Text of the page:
Committee approves Brazil for OU Education Abroad program
OU students will have the opportunity to spend their summer studying in Brazil next year after an advisory committee approved a new program.
The Committee on Latin America, a regional advisory group the university works with to promote study-abroad opportunities, unanimously approved OU’s proposal to add the Brazil program, said Alice Kloker, OU Education Abroad director.
Committee officials encouraged faculty members to submit proposals for a 2013 journey trip, and professor Erika Larkins proposed Brazil as a location, Kloker said.
“[Larkins] brings a great deal of expertise to this program, and it will be a tremendous opportunity for OU students to earn academic credit next summer in one of the most important countries in the world,” Kloker said.
Although the exact details of the program are still being worked out, the program is set to take place over a four-week period in June 2013. The trip will be comparable in price to current Journey to Latin American programs, said Larkins, who is leading the trip.
Larkins is an anthropologist by training and has traveled to Brazil for research and recreation for almost 20 years, she said.
Visiting and studying Brazil is important to succeed in the future, Larkins said.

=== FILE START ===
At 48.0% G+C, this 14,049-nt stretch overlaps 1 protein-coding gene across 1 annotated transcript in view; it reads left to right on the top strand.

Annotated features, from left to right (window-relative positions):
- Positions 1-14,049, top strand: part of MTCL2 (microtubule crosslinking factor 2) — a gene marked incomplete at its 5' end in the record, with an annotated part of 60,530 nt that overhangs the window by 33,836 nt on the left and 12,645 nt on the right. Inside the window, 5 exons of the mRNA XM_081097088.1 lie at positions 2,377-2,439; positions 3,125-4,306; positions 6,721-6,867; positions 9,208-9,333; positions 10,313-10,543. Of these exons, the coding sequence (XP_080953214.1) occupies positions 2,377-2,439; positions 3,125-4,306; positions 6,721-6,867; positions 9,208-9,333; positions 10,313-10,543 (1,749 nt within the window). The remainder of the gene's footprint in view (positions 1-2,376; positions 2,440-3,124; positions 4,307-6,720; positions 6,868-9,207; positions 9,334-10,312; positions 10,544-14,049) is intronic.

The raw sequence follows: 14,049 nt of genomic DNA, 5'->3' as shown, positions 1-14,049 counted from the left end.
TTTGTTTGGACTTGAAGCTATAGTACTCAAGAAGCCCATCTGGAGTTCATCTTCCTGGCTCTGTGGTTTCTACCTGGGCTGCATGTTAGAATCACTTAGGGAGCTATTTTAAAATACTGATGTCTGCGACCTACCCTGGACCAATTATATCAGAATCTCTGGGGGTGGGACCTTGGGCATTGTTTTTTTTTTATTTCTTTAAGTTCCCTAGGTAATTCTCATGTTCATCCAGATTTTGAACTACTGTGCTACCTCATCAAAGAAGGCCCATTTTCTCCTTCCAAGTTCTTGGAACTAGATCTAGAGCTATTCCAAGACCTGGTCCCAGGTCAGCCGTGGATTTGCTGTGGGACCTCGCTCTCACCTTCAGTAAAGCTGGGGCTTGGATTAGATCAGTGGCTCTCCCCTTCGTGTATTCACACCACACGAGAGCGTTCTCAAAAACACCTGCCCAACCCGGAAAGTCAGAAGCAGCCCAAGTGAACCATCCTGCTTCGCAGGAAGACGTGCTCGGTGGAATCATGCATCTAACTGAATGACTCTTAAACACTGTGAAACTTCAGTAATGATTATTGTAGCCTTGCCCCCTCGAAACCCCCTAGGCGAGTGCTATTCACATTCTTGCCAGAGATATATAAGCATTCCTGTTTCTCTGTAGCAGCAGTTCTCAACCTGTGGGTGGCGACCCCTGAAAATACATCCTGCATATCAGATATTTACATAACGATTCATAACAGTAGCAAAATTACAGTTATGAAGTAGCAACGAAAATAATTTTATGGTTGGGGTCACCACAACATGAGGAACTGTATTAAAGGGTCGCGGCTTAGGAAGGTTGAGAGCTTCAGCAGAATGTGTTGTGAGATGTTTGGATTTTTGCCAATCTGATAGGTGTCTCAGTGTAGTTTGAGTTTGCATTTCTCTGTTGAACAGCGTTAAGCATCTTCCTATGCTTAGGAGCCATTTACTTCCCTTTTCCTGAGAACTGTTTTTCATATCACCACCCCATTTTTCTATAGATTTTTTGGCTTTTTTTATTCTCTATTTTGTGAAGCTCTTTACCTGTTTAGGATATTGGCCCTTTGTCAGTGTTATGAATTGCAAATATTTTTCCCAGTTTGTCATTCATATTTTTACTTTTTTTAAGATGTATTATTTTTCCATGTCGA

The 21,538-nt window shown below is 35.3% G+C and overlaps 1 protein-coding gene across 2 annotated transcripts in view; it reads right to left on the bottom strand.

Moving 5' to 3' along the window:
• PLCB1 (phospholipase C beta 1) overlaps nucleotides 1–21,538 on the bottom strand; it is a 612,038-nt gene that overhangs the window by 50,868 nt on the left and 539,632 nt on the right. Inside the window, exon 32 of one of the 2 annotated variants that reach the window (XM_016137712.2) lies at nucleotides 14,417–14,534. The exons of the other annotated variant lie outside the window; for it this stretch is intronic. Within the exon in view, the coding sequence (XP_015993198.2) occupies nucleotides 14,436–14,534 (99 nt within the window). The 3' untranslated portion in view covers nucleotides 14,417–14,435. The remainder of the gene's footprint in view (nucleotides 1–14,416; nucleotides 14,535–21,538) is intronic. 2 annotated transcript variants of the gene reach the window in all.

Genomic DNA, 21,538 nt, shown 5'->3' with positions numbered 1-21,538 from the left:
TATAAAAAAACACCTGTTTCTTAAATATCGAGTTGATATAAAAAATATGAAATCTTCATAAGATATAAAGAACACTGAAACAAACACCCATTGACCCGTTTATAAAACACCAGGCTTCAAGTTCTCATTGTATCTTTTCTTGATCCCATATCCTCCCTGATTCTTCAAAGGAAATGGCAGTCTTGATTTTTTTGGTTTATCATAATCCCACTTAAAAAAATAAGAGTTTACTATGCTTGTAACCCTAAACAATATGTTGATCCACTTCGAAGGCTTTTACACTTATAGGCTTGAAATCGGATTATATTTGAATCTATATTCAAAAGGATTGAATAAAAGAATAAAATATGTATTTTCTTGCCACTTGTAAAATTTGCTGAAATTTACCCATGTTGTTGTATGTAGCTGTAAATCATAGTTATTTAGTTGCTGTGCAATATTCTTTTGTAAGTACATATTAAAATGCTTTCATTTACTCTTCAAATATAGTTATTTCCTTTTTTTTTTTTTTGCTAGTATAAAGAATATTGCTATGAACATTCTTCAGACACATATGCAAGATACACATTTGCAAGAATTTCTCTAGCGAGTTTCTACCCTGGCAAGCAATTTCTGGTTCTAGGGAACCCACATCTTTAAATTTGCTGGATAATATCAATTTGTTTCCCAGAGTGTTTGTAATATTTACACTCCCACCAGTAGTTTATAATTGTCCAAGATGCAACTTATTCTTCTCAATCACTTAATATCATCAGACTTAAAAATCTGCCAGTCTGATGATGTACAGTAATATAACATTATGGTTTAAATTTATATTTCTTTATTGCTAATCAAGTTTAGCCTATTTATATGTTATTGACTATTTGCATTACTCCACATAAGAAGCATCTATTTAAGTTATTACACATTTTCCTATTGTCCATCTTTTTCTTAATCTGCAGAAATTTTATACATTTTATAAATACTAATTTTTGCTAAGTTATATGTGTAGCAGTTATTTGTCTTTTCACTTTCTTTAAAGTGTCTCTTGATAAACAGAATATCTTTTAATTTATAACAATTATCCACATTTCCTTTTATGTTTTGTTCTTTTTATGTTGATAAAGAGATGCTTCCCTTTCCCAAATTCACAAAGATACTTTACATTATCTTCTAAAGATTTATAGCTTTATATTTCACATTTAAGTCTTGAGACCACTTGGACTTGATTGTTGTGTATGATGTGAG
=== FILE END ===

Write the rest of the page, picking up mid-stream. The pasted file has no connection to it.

“Brazil is the country of the future,” Larkins said. “By all indications, it’s going to be a world leader and economic powerhouse in the years to come. Knowing something about Brazilian history, language and culture is not just for those in majors directly centered on these topics but will make students studying business, or in the sciences, more marketable.”
There will be no language prerequisites, the program is open to all majors and Larkins will teach the two courses, she said. However, with Portuguese now being offered again in the fall term, some language background can only enhance student experience.
More information about the trip is scheduled to be available to students later this summer on the Education Abroad website.
The program is currently set to take place between two cities in Brazil: Salvador da Bahia for the first two weeks and Rio de Janeiro for the second two weeks of the program, Larkins said.
Salvador da Bahia in the Northeast of Brazil once was the colonial capital, she said. Here, students will study the early history, indigenous groups, slavery and emancipation.
Students also will study the Afro-Brazilian culture to learn about capoeira (a mixture of martial arts and music), regional cuisine and the practice of African-derived religions.
Plans are being made for an excursion to a national park to study Brazil’s environmental movements and biodiversity, Larkins said.
In Rio de Janeiro, students will have the opportunity to learn about Carnaval (a festival), samba (a dance), soccer and the local beach culture, as well as exploring social problems in Brazil, she said.
The last weekend of the program may involve a service-learning opportunity for students to team up with a local non-profit organization to alleviate poverty and improve healthcare.
Students in the program will post photos and writings on Facebook, Twitter and a travel blog to share the Brazilian experience with everyone, Larkins said.
“I love Brazil and really can’t wait to show students all the things that make it such a vibrant and unique place,” Larkins said.